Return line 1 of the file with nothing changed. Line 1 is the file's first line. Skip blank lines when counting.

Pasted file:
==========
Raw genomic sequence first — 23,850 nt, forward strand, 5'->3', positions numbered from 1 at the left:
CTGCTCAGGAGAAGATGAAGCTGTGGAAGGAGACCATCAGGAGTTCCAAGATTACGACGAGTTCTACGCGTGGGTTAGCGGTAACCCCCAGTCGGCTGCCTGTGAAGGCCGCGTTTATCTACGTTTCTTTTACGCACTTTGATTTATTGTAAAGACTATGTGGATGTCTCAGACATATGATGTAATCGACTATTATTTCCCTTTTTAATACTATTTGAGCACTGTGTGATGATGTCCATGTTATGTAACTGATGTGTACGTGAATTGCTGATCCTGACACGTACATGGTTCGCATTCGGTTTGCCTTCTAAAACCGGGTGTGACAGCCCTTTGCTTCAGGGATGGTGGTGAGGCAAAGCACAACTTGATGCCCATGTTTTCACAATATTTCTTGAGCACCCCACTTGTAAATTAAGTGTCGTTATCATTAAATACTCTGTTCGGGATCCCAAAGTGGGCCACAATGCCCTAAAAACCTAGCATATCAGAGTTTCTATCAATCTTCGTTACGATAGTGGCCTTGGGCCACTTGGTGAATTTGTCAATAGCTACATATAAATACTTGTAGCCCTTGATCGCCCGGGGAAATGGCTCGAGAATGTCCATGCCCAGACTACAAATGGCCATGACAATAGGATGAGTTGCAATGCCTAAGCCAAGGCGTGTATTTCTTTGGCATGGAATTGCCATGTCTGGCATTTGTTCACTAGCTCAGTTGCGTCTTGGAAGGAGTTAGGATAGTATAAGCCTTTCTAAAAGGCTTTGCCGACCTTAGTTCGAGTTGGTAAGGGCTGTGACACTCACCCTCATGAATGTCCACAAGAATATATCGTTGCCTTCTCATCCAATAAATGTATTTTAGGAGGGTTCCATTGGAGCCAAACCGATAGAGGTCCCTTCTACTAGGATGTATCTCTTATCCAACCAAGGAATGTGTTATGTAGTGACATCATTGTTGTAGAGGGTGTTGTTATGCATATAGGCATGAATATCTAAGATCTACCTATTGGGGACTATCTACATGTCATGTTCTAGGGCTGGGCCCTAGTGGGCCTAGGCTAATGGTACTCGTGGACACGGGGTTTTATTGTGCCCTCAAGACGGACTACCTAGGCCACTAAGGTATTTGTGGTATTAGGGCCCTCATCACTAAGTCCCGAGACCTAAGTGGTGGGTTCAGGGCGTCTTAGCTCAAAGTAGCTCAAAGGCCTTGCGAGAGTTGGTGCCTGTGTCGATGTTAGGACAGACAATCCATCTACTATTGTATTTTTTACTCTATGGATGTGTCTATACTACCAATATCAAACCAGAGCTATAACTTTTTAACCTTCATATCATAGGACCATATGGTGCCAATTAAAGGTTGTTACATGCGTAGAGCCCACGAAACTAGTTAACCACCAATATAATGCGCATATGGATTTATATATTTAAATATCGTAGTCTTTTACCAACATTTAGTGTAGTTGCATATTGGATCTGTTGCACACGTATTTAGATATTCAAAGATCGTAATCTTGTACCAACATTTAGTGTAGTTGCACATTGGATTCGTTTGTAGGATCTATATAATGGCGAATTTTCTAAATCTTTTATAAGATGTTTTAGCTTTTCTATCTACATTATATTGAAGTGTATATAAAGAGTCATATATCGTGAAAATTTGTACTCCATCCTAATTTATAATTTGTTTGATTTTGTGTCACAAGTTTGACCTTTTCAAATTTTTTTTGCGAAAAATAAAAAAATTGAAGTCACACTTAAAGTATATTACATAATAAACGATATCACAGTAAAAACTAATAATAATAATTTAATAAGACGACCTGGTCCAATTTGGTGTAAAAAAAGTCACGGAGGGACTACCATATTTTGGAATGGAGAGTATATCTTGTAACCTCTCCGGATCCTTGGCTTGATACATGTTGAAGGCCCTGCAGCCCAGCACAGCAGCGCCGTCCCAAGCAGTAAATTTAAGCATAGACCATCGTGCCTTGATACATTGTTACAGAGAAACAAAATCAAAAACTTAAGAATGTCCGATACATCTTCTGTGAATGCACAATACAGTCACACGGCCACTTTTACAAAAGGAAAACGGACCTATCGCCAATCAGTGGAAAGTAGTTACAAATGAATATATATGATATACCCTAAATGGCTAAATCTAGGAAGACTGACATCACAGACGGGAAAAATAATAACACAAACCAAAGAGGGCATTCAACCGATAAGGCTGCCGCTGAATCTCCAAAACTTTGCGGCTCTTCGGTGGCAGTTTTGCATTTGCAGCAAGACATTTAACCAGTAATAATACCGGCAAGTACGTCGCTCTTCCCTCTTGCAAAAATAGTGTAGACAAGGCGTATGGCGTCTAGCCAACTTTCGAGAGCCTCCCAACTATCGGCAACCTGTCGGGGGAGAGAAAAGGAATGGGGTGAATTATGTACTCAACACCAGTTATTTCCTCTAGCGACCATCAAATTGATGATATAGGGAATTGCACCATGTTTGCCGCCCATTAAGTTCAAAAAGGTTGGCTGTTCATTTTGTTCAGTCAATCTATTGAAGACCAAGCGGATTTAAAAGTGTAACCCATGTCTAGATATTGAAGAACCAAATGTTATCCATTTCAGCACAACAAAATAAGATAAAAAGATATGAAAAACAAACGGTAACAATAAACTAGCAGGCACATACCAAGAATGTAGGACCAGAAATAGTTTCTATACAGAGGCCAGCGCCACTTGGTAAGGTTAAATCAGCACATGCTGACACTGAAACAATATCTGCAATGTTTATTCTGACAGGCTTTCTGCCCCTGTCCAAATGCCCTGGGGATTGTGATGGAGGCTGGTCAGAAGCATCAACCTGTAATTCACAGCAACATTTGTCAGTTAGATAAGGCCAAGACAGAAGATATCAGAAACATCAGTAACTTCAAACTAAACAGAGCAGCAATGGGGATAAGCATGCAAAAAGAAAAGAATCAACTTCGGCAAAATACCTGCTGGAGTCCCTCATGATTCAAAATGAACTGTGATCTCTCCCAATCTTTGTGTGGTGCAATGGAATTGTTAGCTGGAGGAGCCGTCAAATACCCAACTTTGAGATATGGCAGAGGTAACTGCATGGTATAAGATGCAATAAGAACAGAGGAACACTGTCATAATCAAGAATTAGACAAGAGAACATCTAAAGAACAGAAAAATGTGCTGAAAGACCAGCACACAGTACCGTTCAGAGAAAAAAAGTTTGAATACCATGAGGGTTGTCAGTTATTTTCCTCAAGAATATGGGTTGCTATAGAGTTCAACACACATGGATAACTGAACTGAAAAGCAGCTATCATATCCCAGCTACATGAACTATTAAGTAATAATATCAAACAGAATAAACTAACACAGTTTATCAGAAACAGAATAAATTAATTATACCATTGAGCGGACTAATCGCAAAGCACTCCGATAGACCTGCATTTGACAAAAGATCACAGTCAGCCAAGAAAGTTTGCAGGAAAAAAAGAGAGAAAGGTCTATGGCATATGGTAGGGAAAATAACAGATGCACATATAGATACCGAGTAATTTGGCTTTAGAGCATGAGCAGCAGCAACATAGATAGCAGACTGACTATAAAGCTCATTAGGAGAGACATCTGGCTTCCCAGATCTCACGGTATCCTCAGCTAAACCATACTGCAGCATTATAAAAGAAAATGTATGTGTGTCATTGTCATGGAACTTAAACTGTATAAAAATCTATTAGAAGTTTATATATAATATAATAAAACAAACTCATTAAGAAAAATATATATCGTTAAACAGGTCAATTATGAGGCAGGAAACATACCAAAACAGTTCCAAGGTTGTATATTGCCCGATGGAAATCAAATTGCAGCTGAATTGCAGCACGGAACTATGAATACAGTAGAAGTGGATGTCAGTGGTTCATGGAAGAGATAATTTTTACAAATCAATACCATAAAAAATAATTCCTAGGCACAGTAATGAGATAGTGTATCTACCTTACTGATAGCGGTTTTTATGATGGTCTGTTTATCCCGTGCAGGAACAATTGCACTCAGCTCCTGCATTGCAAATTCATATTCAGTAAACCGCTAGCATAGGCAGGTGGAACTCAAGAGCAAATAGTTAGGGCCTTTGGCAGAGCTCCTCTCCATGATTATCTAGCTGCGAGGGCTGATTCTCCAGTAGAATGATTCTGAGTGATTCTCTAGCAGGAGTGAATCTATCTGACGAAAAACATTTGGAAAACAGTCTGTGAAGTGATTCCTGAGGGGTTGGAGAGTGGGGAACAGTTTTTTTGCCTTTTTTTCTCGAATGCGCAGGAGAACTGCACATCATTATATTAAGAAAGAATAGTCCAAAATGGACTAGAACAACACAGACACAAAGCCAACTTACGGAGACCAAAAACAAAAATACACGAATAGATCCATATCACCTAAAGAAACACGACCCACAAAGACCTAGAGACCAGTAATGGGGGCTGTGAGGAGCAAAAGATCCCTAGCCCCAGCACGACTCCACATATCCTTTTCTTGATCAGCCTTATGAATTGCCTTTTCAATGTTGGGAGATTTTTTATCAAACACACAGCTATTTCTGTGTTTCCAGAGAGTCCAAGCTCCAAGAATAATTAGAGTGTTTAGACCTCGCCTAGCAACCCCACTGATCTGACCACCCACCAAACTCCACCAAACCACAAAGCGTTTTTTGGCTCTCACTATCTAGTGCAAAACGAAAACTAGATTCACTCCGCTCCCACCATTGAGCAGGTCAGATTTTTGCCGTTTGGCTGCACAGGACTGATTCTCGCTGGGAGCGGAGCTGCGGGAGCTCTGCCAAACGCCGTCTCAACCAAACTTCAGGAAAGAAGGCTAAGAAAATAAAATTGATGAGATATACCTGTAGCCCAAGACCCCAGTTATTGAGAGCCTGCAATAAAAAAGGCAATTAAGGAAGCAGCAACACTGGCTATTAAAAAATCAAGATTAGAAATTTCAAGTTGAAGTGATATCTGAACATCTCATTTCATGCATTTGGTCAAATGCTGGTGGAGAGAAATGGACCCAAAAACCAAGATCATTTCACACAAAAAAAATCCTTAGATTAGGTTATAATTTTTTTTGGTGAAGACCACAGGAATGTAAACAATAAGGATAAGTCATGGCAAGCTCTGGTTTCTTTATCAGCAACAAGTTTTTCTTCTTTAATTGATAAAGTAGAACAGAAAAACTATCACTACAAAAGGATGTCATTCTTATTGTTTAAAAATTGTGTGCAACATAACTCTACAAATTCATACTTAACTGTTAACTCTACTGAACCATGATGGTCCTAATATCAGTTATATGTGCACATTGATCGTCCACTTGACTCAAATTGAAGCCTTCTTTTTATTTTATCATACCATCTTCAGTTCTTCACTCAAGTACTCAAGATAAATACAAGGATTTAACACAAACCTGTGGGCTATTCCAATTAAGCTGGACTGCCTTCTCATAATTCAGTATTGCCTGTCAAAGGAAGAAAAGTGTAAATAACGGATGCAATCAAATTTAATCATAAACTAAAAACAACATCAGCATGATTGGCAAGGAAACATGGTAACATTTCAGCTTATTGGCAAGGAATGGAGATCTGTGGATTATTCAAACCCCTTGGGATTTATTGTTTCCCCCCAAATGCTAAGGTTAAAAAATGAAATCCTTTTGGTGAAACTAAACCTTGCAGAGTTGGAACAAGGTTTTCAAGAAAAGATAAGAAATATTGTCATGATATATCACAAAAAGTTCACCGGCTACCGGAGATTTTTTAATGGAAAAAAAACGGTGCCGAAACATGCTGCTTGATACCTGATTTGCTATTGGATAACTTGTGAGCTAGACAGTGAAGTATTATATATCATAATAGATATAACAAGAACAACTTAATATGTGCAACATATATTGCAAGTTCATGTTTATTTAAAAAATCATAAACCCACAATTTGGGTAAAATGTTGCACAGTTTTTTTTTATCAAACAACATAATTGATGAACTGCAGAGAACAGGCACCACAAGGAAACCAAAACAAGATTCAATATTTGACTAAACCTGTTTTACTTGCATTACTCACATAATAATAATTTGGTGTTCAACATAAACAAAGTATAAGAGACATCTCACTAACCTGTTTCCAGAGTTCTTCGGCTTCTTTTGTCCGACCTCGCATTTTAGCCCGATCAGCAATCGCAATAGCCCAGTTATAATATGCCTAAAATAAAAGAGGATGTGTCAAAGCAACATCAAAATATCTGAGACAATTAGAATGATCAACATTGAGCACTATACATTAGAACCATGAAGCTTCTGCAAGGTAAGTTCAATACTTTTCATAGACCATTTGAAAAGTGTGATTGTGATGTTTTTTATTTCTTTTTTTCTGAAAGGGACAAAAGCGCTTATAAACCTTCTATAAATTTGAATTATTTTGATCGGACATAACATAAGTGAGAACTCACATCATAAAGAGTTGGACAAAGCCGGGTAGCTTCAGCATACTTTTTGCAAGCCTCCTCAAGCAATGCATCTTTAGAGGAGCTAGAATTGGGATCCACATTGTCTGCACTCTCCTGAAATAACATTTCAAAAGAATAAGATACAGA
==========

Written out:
Raw genomic sequence first — 23,850 nt, forward strand, 5'->3', positions numbered from 1 at the left: